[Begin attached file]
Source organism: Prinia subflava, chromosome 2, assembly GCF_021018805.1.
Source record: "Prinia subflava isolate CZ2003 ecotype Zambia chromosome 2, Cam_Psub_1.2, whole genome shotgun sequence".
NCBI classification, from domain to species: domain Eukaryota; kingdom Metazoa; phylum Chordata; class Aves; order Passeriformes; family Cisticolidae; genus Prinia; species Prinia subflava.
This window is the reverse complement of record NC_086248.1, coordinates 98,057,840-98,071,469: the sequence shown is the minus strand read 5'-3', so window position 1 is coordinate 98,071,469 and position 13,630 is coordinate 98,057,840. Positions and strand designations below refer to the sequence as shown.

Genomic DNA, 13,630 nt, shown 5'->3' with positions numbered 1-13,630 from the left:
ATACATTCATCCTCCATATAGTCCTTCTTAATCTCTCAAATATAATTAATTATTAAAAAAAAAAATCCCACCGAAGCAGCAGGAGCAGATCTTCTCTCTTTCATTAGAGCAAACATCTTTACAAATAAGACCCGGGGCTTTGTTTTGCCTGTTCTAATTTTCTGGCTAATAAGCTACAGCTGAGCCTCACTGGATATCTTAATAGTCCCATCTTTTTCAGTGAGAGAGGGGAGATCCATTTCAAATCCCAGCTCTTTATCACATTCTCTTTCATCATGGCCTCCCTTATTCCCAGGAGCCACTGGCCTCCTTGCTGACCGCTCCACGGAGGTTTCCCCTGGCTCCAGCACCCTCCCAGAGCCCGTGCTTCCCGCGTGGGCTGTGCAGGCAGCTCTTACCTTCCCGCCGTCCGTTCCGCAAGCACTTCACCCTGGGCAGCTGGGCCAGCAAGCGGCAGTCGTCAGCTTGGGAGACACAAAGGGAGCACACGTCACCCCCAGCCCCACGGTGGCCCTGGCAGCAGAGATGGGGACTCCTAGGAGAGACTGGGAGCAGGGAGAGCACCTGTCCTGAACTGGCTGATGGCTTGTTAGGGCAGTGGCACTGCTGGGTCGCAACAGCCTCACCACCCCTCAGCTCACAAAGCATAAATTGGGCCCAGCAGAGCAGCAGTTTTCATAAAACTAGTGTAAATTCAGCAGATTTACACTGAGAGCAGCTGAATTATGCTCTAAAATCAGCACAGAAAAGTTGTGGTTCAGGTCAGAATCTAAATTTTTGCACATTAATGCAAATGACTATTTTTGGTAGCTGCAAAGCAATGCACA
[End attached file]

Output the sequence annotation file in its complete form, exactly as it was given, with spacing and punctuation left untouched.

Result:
Source organism: Prinia subflava, chromosome 2, assembly GCF_021018805.1.
Source record: "Prinia subflava isolate CZ2003 ecotype Zambia chromosome 2, Cam_Psub_1.2, whole genome shotgun sequence".
NCBI classification, from domain to species: domain Eukaryota; kingdom Metazoa; phylum Chordata; class Aves; order Passeriformes; family Cisticolidae; genus Prinia; species Prinia subflava.
This window is the reverse complement of record NC_086248.1, coordinates 98,057,840-98,071,469: the sequence shown is the minus strand read 5'-3', so window position 1 is coordinate 98,071,469 and position 13,630 is coordinate 98,057,840. Positions and strand designations below refer to the sequence as shown.

Genomic DNA, 13,630 nt, shown 5'->3' with positions numbered 1-13,630 from the left:
ATACATTCATCCTCCATATAGTCCTTCTTAATCTCTCAAATATAATTAATTATTAAAAAAAAAAATCCCACCGAAGCAGCAGGAGCAGATCTTCTCTCTTTCATTAGAGCAAACATCTTTACAAATAAGACCCGGGGCTTTGTTTTGCCTGTTCTAATTTTCTGGCTAATAAGCTACAGCTGAGCCTCACTGGATATCTTAATAGTCCCATCTTTTTCAGTGAGAGAGGGGAGATCCATTTCAAATCCCAGCTCTTTATCACATTCTCTTTCATCATGGCCTCCCTTATTCCCAGGAGCCACTGGCCTCCTTGCTGACCGCTCCACGGAGGTTTCCCCTGGCTCCAGCACCCTCCCAGAGCCCGTGCTTCCCGCGTGGGCTGTGCAGGCAGCTCTTACCTTCCCGCCGTCCGTTCCGCAAGCACTTCACCCTGGGCAGCTGGGCCAGCAAGCGGCAGTCGTCAGCTTGGGAGACACAAAGGGAGCACACGTCACCCCCAGCCCCACGGTGGCCCTGGCAGCAGAGATGGGGACTCCTAGGAGAGACTGGGAGCAGGGAGAGCACCTGTCCTGAACTGGCTGATGGCTTGTTAGGGCAGTGGCACTGCTGGGTCGCAACAGCCTCACCACCCCTCAGCTCACAAAGCATAAATTGGGCCCAGCAGAGCAGCAGTTTTCATAAAACTAGTGTAAATTCAGCAGATTTACACTGAGAGCAGCTGAATTATGCTCTAAAATCAGCACAGAAAAGTTGTGGTTCAGGTCAGAATCTAAATTTTTGCACATTAATGCAAATGACTATTTTTGGTAGCTGCAAAGCAATGCACA